Overview

Eating Disorders Not Otherwise Specified (EDNOS) is a term used to describe an atypical presentation of an eating disorder that does not meet all of the diagnostic criteria for one of the
three DSM (Diagnostic Statistical Manual) recognised eating disorders – anorexia nervosa, bulimia nervosa and binge eating disorder. This does not mean that EDNOS’ are not serious, and even life threatening.

EDNOSs are actually the most common category of all eating disorders experienced. Find out more below.

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Factsheet

Provided by The Butterfly Foundation

We have partnered with The Butterfly Foundation to bring you the best factsheet information we can on this topic. The Butterfly Foundation provides support for Australians for suffer from eating disorders and negative body issues and their carers.

EDNOS

Image by http://www.flickr.com/photos/blindphotographer/Eating Disorders Not Otherwise Specified (EDNOS) is a term used to describe an atypical presentation of an eating disorder that does not meet all of the diagnostic criteria for one of the three DSM (Diagnostic Statistical Manual) recognised eating disorders – anorexia nervosa, bulimia nervosa and binge eating disorder. This does not mean that EDNOS’ are not serious, and even life threatening.

EDNOSs are actually the most common category of all eating disorders experienced.

It is important to remember that the levels of distress and impairment for people experiencing an EDNOS are similar to other eating disorders.

Examples of Eating Disorders Not Otherwise Specified include:

  • For females, all of the criteria for anorexia nervosa are met except that the individual has regular periods
  • All of the criteria for anorexia nervosa are met except that, despite significant weight loss, the individual’s current weight is in a normal weight range.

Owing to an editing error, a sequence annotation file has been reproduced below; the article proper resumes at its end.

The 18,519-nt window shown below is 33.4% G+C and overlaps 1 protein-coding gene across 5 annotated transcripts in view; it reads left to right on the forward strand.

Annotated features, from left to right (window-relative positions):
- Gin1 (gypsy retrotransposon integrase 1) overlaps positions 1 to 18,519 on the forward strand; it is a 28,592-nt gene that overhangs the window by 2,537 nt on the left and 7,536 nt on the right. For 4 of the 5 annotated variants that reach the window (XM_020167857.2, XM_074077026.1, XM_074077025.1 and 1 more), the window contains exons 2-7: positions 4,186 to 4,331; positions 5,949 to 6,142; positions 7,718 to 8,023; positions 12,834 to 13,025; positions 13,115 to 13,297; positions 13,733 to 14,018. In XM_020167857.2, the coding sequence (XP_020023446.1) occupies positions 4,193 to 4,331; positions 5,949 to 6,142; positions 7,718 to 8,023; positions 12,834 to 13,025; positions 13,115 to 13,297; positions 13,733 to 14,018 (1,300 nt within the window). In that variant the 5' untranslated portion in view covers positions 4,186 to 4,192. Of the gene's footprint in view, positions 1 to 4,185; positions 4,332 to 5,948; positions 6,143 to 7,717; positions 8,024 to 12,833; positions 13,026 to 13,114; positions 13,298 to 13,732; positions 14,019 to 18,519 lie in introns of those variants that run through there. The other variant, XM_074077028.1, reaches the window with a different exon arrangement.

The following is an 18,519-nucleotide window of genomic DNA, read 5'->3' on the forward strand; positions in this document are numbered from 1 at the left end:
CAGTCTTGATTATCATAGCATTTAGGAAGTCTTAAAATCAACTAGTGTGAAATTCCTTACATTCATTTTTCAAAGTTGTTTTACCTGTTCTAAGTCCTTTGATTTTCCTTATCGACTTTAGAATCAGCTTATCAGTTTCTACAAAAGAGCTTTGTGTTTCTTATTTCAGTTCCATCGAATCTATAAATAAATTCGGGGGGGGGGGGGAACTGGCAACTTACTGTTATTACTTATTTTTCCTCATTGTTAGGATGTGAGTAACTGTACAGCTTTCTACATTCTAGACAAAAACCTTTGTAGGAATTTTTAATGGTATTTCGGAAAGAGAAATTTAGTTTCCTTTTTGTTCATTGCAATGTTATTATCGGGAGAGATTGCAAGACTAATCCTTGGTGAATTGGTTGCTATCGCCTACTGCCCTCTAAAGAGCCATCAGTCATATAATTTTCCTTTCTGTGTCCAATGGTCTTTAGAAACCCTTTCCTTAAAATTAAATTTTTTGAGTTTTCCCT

• All of the criteria for bulimia nervosa are met except that the binge eating and compensatory mechanisms occur at a frequency of less that twice a week or for a duration of less than 3 months
  • The regular use of inappropriate compensatory behaviour (self induced vomiting, laxative use, over‐exercise) by an individual of normal body weight after eating small amount of food.
  • Repeatedly chewing and spitting out of food
  • Binge eating in the absence of regular use of inappropriate compensatory behaviours.

Signs and Symptoms

The signs and symptoms of EDNOS are very similar to those of other eating disorders and include:

  • Frequent starvation, however the person may not be severely underweight
  • Dieting and disordered eating behaviours
  • Skipping meals Constantly making excuses not to attend social activities or meal times
  • Over exercising
  • Obsessive calorie counting
  • Hiding food
  • Using laxatives, diuretics or other methods of purging
  • Eating until uncomfortably full or sick Over interest in weight, shape and size
  • Chewing and spitting out of food
  • Low self esteem
  • Depression and/or anxiety

Where to go for help

The Butterfly Foundation offers telephone and email support for people experiencing an eating disorder and their family and friends. This confidential and supportive counselling service is available on
(02) 9412 4499 or
support@thebutterflyfoundation.org.au

Treatment Options

Visit our information page on Treatment Options for Eating Disorders for more information including a factsheet and videos.

Tips for Recovery

Recovering from an eating disorder means different things to different people. Recovery is a process, like a journey, and it has many stages. For some people recovery can be the abstinence of behaviours and thoughts that have kept them unwell. For others, it has a focus on integrating back into regular life.

Recovering from an eating disorder takes some time and considerable effort. It is vital that you be patient and kind to yourself throughout your entire recovery process. You may find sometimes that you feel like you are not getting anywhere or moving quickly enough through your recovery. At times like this it is important to ‘hang in there’ and keep believing that full recovery is possible.